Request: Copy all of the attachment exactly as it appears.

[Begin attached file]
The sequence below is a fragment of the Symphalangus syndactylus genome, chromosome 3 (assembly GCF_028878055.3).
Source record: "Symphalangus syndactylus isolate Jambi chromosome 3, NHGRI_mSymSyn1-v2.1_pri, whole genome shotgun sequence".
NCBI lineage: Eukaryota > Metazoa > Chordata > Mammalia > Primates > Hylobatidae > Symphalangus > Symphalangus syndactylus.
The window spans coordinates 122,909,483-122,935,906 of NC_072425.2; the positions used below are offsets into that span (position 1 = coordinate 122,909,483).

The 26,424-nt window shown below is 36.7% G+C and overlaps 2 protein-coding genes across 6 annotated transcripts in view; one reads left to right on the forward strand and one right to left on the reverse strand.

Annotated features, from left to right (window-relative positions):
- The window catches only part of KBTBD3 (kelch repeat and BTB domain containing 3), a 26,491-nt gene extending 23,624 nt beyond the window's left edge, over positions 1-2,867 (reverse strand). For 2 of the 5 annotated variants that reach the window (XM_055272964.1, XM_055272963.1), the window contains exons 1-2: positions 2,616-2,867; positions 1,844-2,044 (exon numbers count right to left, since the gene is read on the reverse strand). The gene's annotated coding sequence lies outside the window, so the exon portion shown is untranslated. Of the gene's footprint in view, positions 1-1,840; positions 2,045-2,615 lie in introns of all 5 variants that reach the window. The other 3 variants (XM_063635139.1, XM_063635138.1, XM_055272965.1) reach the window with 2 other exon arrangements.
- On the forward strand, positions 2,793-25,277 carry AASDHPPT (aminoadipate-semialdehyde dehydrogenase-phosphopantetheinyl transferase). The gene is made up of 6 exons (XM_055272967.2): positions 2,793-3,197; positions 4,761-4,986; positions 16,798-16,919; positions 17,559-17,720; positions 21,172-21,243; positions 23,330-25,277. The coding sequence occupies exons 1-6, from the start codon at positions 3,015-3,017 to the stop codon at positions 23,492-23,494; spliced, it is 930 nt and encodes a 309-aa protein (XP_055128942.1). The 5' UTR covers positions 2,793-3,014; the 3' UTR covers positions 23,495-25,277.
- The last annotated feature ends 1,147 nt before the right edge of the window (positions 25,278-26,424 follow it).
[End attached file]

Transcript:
The sequence below is a fragment of the Symphalangus syndactylus genome, chromosome 3 (assembly GCF_028878055.3).
Source record: "Symphalangus syndactylus isolate Jambi chromosome 3, NHGRI_mSymSyn1-v2.1_pri, whole genome shotgun sequence".
NCBI lineage: Eukaryota > Metazoa > Chordata > Mammalia > Primates > Hylobatidae > Symphalangus > Symphalangus syndactylus.
The window spans coordinates 122,909,483-122,935,906 of NC_072425.2; the positions used below are offsets into that span (position 1 = coordinate 122,909,483).

The 26,424-nt window shown below is 36.7% G+C and overlaps 2 protein-coding genes across 6 annotated transcripts in view; one reads left to right on the forward strand and one right to left on the reverse strand.

Annotated features, from left to right (window-relative positions):
- The window catches only part of KBTBD3 (kelch repeat and BTB domain containing 3), a 26,491-nt gene extending 23,624 nt beyond the window's left edge, over positions 1-2,867 (reverse strand). For 2 of the 5 annotated variants that reach the window (XM_055272964.1, XM_055272963.1), the window contains exons 1-2: positions 2,616-2,867; positions 1,844-2,044 (exon numbers count right to left, since the gene is read on the reverse strand). The gene's annotated coding sequence lies outside the window, so the exon portion shown is untranslated. Of the gene's footprint in view, positions 1-1,840; positions 2,045-2,615 lie in introns of all 5 variants that reach the window. The other 3 variants (XM_063635139.1, XM_063635138.1, XM_055272965.1) reach the window with 2 other exon arrangements.
- On the forward strand, positions 2,793-25,277 carry AASDHPPT (aminoadipate-semialdehyde dehydrogenase-phosphopantetheinyl transferase). The gene is made up of 6 exons (XM_055272967.2): positions 2,793-3,197; positions 4,761-4,986; positions 16,798-16,919; positions 17,559-17,720; positions 21,172-21,243; positions 23,330-25,277. The coding sequence occupies exons 1-6, from the start codon at positions 3,015-3,017 to the stop codon at positions 23,492-23,494; spliced, it is 930 nt and encodes a 309-aa protein (XP_055128942.1). The 5' UTR covers positions 2,793-3,014; the 3' UTR covers positions 23,495-25,277.
- The last annotated feature ends 1,147 nt before the right edge of the window (positions 25,278-26,424 follow it).